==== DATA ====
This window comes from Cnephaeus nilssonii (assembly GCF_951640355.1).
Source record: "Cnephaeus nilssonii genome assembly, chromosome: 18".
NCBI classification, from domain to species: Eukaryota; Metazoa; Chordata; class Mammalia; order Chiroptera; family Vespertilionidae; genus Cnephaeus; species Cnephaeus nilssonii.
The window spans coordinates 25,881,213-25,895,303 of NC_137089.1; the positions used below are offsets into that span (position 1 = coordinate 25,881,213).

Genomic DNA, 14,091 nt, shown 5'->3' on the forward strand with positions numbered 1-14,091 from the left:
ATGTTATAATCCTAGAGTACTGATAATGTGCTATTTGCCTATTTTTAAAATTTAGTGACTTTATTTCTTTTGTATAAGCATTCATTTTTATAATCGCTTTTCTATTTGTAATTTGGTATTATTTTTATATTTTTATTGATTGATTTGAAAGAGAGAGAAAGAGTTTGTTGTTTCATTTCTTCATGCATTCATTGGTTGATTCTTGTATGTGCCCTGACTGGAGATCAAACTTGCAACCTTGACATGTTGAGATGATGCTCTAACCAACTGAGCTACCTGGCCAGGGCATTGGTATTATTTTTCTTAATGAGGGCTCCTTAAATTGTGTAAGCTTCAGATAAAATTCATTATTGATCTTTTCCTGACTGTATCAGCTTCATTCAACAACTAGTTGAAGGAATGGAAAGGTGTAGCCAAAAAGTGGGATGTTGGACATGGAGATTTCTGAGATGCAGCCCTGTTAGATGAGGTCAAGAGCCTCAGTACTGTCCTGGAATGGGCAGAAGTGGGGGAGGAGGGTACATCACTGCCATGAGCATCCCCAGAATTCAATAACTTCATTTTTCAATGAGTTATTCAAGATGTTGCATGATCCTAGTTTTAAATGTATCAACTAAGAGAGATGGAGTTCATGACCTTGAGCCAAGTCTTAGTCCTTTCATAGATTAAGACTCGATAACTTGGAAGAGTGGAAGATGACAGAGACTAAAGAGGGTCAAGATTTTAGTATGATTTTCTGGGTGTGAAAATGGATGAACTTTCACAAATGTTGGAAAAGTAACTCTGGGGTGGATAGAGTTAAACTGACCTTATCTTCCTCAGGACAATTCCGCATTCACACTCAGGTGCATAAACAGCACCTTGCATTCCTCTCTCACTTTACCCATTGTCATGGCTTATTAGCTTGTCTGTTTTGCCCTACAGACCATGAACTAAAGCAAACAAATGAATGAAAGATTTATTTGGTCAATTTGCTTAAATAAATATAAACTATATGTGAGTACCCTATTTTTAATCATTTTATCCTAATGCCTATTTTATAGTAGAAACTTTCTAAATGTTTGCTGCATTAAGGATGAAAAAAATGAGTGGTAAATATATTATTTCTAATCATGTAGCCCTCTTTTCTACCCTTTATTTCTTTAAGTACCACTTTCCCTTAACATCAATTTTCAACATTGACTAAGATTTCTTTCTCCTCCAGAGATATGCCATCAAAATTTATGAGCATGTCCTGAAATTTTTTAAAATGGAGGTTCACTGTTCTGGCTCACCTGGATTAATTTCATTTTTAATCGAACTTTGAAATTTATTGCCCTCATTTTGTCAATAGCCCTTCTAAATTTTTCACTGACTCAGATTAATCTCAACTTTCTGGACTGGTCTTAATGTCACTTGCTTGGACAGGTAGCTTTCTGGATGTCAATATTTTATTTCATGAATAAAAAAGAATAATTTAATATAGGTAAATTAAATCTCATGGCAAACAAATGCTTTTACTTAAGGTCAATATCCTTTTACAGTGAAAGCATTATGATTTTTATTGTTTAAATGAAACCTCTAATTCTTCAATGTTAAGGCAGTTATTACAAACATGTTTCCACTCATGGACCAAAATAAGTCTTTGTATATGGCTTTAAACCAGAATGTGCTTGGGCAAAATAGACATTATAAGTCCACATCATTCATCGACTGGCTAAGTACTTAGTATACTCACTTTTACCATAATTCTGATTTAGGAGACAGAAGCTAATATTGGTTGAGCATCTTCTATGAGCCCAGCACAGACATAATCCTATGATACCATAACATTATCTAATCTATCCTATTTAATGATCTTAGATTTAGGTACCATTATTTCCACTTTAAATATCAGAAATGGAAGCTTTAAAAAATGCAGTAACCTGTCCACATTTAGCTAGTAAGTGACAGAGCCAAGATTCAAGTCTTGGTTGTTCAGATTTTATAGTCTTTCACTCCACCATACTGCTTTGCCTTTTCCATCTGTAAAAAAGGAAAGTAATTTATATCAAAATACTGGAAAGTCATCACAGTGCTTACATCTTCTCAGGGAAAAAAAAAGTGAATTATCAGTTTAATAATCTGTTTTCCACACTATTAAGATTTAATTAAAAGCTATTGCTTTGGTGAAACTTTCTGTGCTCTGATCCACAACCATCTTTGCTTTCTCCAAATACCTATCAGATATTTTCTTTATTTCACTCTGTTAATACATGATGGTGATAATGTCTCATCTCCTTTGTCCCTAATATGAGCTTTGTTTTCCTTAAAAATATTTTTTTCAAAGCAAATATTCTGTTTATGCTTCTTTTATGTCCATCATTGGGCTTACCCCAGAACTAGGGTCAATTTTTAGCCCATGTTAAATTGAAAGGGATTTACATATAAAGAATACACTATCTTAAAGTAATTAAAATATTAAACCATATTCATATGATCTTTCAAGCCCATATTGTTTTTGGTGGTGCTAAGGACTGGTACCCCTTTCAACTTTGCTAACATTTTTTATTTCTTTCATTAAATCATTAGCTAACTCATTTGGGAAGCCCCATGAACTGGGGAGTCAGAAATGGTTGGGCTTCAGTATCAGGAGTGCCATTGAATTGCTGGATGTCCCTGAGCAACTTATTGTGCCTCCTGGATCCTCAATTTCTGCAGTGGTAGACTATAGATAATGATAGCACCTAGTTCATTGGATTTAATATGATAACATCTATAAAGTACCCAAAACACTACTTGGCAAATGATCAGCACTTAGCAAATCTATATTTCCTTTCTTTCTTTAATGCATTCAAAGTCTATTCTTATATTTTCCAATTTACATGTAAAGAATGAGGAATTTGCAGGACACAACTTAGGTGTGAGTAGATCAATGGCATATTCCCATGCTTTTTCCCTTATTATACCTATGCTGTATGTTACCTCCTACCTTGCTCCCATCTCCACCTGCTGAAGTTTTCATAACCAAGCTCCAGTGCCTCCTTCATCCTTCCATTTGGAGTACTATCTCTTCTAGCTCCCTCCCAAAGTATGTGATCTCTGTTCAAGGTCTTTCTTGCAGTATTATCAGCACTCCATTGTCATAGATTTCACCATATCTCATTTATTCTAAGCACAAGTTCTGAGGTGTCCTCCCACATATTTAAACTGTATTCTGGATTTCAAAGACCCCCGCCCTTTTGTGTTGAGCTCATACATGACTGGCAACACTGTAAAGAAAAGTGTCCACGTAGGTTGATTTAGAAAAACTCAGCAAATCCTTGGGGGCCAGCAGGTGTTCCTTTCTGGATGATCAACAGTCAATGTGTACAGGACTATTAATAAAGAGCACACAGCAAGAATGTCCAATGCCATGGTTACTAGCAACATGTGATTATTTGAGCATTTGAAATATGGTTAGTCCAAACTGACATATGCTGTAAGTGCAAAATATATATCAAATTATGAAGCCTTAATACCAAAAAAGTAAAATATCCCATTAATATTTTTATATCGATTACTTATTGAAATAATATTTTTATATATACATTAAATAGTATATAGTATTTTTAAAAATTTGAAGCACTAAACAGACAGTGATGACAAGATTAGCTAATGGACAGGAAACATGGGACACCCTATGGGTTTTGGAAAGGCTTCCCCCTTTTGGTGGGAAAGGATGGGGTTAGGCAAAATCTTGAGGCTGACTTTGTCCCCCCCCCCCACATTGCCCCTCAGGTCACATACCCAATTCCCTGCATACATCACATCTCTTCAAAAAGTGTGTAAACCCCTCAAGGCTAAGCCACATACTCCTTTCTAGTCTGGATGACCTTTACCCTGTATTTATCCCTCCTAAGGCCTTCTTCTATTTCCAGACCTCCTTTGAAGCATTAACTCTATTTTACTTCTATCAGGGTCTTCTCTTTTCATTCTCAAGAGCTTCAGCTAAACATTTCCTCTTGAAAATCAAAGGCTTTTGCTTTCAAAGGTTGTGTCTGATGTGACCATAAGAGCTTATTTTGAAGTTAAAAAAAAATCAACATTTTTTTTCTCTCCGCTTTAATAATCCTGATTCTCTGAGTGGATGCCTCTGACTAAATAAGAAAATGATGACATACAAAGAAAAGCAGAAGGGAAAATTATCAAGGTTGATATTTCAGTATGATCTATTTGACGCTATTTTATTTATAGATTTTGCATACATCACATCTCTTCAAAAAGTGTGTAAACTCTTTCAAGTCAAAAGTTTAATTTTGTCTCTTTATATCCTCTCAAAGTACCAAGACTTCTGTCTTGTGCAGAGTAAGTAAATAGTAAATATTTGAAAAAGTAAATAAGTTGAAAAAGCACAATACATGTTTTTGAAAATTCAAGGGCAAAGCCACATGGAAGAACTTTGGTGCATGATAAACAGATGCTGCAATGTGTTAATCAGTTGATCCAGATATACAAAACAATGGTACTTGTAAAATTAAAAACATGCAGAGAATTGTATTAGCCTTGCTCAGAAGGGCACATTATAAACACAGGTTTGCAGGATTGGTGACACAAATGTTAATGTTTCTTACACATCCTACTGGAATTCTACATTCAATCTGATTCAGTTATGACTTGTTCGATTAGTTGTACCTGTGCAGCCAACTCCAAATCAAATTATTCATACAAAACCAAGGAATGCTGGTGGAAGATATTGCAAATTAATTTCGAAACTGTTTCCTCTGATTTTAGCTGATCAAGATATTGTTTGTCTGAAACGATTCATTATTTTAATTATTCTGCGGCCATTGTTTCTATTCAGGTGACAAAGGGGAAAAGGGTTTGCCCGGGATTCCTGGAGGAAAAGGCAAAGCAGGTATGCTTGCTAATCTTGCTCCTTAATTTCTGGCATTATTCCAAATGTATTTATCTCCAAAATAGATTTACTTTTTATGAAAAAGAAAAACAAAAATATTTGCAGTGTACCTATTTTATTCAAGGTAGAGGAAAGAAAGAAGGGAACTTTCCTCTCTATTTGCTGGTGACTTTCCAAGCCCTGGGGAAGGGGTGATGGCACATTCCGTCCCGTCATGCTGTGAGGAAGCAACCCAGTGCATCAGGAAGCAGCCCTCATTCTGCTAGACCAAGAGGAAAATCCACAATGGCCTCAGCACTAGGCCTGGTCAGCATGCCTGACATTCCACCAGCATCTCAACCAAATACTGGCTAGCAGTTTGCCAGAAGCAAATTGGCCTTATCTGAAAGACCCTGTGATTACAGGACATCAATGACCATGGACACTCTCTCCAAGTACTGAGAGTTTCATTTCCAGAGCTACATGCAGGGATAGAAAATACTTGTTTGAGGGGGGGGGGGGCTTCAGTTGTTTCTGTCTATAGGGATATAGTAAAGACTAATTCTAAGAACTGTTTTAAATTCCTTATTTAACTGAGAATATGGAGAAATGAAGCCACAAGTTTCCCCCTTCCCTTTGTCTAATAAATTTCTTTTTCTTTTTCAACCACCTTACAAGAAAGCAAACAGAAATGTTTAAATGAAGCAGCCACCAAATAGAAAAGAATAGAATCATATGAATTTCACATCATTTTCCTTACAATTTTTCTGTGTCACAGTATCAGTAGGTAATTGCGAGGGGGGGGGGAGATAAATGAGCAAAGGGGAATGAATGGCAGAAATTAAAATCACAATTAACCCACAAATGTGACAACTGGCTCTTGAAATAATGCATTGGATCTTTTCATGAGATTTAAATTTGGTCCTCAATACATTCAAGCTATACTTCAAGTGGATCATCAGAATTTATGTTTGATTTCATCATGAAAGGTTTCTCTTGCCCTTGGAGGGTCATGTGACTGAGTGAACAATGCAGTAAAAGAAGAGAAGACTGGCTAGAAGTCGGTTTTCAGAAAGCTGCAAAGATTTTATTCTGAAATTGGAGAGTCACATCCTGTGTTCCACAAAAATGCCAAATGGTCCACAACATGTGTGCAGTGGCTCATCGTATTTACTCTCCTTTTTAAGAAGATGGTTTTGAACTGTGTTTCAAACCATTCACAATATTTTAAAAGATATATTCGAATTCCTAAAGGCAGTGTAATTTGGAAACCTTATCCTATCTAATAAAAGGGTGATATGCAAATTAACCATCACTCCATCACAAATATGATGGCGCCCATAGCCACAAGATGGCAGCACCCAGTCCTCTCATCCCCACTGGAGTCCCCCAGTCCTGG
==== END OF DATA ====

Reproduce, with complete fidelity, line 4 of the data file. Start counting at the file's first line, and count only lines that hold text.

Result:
The window spans coordinates 25,881,213-25,895,303 of NC_137089.1; the positions used below are offsets into that span (position 1 = coordinate 25,881,213).